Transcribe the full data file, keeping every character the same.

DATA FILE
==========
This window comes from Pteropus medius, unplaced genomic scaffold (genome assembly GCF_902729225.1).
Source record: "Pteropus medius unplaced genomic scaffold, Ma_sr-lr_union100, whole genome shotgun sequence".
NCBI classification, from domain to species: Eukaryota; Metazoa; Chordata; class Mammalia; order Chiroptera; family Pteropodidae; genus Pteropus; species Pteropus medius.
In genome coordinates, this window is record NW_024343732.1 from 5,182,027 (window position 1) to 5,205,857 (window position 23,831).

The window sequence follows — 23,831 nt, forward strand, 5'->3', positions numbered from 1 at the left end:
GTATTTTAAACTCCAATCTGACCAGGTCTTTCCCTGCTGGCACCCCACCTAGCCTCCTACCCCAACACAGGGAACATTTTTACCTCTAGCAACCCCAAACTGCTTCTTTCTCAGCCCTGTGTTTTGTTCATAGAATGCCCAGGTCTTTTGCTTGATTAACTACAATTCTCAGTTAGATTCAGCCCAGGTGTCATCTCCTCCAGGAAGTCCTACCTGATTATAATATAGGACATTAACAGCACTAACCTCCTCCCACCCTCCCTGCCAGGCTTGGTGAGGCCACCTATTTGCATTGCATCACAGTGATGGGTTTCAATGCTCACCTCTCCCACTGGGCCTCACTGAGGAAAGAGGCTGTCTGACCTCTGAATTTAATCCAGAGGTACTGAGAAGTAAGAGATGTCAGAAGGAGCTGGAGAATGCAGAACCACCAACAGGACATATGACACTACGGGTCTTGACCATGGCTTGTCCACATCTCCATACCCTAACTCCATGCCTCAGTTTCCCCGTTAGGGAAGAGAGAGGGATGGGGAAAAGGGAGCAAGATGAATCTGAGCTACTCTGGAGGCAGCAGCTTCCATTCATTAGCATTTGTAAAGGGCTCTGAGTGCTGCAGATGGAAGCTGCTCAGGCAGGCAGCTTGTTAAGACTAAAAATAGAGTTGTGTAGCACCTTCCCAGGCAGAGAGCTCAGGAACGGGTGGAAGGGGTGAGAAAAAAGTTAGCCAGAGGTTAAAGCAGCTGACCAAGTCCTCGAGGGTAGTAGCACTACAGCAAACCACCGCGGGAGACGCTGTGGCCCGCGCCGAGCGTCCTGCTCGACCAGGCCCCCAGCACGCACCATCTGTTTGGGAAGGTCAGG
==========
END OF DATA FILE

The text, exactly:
This window comes from Pteropus medius, unplaced genomic scaffold (genome assembly GCF_902729225.1).
Source record: "Pteropus medius unplaced genomic scaffold, Ma_sr-lr_union100, whole genome shotgun sequence".
NCBI classification, from domain to species: Eukaryota; Metazoa; Chordata; class Mammalia; order Chiroptera; family Pteropodidae; genus Pteropus; species Pteropus medius.
In genome coordinates, this window is record NW_024343732.1 from 5,182,027 (window position 1) to 5,205,857 (window position 23,831).

The window sequence follows — 23,831 nt, forward strand, 5'->3', positions numbered from 1 at the left end:
GTATTTTAAACTCCAATCTGACCAGGTCTTTCCCTGCTGGCACCCCACCTAGCCTCCTACCCCAACACAGGGAACATTTTTACCTCTAGCAACCCCAAACTGCTTCTTTCTCAGCCCTGTGTTTTGTTCATAGAATGCCCAGGTCTTTTGCTTGATTAACTACAATTCTCAGTTAGATTCAGCCCAGGTGTCATCTCCTCCAGGAAGTCCTACCTGATTATAATATAGGACATTAACAGCACTAACCTCCTCCCACCCTCCCTGCCAGGCTTGGTGAGGCCACCTATTTGCATTGCATCACAGTGATGGGTTTCAATGCTCACCTCTCCCACTGGGCCTCACTGAGGAAAGAGGCTGTCTGACCTCTGAATTTAATCCAGAGGTACTGAGAAGTAAGAGATGTCAGAAGGAGCTGGAGAATGCAGAACCACCAACAGGACATATGACACTACGGGTCTTGACCATGGCTTGTCCACATCTCCATACCCTAACTCCATGCCTCAGTTTCCCCGTTAGGGAAGAGAGAGGGATGGGGAAAAGGGAGCAAGATGAATCTGAGCTACTCTGGAGGCAGCAGCTTCCATTCATTAGCATTTGTAAAGGGCTCTGAGTGCTGCAGATGGAAGCTGCTCAGGCAGGCAGCTTGTTAAGACTAAAAATAGAGTTGTGTAGCACCTTCCCAGGCAGAGAGCTCAGGAACGGGTGGAAGGGGTGAGAAAAAAGTTAGCCAGAGGTTAAAGCAGCTGACCAAGTCCTCGAGGGTAGTAGCACTACAGCAAACCACCGCGGGAGACGCTGTGGCCCGCGCCGAGCGTCCTGCTCGACCAGGCCCCCAGCACGCACCATCTGTTTGGGAAGGTCAGG